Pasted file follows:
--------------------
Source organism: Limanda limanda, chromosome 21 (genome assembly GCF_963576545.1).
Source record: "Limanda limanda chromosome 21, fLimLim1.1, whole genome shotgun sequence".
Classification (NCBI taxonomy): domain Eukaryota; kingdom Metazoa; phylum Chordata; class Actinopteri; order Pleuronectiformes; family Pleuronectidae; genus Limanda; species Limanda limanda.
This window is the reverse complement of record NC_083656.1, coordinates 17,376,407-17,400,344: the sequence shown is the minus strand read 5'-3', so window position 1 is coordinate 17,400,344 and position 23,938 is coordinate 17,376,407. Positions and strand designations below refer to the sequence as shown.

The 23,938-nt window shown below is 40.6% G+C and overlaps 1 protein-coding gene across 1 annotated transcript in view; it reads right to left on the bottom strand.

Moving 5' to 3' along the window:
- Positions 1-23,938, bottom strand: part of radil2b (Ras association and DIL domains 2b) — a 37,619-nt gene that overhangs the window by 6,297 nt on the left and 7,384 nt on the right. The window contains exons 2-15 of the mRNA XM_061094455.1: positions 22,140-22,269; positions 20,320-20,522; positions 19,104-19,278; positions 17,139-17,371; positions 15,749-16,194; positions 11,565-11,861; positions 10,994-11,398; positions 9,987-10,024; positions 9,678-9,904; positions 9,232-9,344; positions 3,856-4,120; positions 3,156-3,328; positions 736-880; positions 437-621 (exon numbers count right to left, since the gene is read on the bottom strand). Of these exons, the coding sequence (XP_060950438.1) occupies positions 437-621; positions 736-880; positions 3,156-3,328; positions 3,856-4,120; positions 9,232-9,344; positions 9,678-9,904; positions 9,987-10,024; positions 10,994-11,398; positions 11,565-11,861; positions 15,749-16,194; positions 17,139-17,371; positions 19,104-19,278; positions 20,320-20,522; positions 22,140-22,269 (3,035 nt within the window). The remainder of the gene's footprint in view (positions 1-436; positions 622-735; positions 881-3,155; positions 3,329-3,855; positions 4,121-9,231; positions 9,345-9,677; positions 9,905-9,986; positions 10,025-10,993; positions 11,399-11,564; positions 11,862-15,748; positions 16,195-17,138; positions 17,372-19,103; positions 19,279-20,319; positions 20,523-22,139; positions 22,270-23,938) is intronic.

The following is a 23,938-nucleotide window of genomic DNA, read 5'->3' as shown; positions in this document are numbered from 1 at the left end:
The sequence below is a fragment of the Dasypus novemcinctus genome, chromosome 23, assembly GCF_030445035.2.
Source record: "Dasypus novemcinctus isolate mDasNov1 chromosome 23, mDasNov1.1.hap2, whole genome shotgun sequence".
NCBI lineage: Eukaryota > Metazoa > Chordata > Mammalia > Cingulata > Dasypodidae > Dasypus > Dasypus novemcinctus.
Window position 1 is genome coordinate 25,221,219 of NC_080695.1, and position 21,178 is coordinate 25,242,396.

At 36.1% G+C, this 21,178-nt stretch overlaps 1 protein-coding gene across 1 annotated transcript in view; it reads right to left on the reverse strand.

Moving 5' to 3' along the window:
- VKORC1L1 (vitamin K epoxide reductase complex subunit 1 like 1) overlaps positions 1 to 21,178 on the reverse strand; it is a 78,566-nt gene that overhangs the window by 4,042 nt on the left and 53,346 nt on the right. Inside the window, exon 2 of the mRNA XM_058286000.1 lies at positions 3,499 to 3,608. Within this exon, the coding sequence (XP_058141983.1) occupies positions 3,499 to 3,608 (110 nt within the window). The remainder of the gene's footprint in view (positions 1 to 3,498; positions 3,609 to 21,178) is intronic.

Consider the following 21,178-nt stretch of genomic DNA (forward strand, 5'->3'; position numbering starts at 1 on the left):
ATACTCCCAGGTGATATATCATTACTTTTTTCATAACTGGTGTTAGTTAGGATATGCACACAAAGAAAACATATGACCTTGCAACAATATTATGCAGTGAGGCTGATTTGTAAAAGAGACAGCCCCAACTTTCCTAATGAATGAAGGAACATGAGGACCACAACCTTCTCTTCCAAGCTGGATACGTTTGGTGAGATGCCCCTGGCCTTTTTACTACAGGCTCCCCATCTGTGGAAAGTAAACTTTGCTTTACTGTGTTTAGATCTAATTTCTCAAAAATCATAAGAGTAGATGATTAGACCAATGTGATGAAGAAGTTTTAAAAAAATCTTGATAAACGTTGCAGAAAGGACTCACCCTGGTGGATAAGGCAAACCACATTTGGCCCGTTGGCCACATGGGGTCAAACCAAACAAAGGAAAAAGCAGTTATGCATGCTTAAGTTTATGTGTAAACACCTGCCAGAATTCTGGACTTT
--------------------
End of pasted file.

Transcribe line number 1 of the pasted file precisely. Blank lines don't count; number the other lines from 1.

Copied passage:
Source organism: Limanda limanda, chromosome 21 (genome assembly GCF_963576545.1).